CSULB Researchers To Monitor State’s Kelp Forest For Radioactive Contamination From Fukushima

Kelp

CSULB Researchers to Monitor State’s Kelp Forest for Radioactive Contamination from Fukushima (Manhattan Beach Patch, Jan 13, 2014):

Traces of radioactive iodine were found in March 2011.

Cal State Long Beach researchers will monitor the state’s kelp forest for radioactive contamination from the meltdown of the Fukushima nuclear power plant in Japan, it was announced Monday.

Traces of radioactive iodine from the March 11, 2011, earthquake, tsunami and meltdown were detected about a month later in kelp along the Orange County shoreline.

The ongoing study, dubbed Kelp Watch 2014, will examine samples of Giant Kelp and Bull Kelp from along the California coast.

“The California kelp forest is a highly productive and complex ecosystem and a valuable state resource,” according to Steven L. Manley, a CSULB biology professor who is partnering with scientists from the Lawrence Berkeley National Laboratory.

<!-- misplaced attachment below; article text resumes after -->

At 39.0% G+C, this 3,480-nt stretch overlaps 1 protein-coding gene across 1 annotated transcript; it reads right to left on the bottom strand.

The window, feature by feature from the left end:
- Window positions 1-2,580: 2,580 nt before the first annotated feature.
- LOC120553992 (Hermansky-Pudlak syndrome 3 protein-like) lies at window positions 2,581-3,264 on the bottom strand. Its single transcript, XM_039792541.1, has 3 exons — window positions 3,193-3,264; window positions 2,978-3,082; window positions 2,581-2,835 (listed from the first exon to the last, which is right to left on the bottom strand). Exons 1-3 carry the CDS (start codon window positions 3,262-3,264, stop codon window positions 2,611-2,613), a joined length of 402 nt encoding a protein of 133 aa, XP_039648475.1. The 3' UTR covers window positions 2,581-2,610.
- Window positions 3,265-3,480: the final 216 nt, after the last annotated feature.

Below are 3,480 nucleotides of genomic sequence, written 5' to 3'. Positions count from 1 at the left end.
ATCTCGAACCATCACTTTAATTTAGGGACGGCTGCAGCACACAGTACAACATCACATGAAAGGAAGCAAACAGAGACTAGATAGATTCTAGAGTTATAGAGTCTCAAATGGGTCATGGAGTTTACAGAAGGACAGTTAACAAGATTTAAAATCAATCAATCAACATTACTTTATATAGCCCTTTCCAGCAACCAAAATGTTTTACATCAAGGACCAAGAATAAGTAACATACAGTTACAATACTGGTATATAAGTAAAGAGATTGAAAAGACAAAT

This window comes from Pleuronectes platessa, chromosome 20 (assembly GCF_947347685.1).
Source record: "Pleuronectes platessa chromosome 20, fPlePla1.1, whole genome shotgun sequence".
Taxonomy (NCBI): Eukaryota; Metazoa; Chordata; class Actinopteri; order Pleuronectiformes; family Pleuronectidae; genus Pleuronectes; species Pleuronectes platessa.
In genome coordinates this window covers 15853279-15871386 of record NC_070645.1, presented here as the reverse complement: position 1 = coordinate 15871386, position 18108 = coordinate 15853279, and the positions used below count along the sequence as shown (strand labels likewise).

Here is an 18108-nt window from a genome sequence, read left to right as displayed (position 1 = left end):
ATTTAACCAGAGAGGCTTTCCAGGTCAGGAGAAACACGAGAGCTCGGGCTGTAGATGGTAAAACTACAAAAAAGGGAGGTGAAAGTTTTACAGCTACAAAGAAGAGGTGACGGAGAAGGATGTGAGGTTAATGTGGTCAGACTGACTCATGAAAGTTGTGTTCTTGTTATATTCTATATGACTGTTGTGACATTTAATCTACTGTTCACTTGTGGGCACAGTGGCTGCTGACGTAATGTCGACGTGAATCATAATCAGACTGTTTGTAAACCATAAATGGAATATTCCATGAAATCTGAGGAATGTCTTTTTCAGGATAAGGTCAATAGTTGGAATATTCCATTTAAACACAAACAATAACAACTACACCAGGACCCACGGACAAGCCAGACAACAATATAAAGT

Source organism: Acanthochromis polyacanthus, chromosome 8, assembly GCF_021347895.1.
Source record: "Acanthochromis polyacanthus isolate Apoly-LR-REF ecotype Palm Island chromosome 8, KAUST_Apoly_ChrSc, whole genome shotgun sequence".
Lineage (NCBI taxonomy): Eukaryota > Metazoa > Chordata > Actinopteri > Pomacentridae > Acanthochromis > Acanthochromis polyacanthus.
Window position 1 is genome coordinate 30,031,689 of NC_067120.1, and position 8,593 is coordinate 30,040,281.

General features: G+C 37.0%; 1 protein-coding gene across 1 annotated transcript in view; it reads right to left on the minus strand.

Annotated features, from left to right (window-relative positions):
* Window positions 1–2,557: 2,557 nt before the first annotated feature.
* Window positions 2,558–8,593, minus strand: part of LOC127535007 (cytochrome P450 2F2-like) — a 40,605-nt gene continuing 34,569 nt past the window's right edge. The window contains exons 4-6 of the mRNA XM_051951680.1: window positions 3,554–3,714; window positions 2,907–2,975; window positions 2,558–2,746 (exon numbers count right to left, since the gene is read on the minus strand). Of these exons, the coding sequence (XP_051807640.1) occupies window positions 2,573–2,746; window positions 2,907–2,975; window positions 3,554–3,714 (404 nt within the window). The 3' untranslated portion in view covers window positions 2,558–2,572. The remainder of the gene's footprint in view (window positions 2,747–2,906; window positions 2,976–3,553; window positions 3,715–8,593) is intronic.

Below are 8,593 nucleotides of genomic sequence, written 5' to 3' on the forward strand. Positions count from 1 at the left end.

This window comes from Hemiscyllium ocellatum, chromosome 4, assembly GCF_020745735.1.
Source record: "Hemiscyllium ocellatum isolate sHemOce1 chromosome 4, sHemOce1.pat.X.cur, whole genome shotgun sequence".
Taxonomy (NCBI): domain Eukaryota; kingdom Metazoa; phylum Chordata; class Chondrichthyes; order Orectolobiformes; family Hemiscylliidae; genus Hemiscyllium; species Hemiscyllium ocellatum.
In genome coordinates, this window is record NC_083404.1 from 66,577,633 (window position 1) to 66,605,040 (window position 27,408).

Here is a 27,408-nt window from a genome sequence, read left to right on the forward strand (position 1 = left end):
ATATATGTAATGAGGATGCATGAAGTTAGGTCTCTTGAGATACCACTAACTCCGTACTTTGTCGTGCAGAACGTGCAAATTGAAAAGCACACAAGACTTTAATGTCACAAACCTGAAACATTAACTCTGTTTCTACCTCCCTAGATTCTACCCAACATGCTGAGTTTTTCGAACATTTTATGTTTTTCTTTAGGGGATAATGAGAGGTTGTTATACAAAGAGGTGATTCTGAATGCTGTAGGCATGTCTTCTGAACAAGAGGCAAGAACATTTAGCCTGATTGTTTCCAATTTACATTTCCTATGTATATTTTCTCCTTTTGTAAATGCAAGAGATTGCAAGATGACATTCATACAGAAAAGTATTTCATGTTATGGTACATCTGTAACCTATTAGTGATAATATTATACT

“It is imperative that we monitor this coastal forest for any radioactive contaminants that will be arriving this year in the ocean currents from the Fukushima disaster,” he said.

The project includes the participation of 19 academic and government institutions and three other organizations/businesses. Sampling will begin in mid-February and will end in late winter, Manley said.

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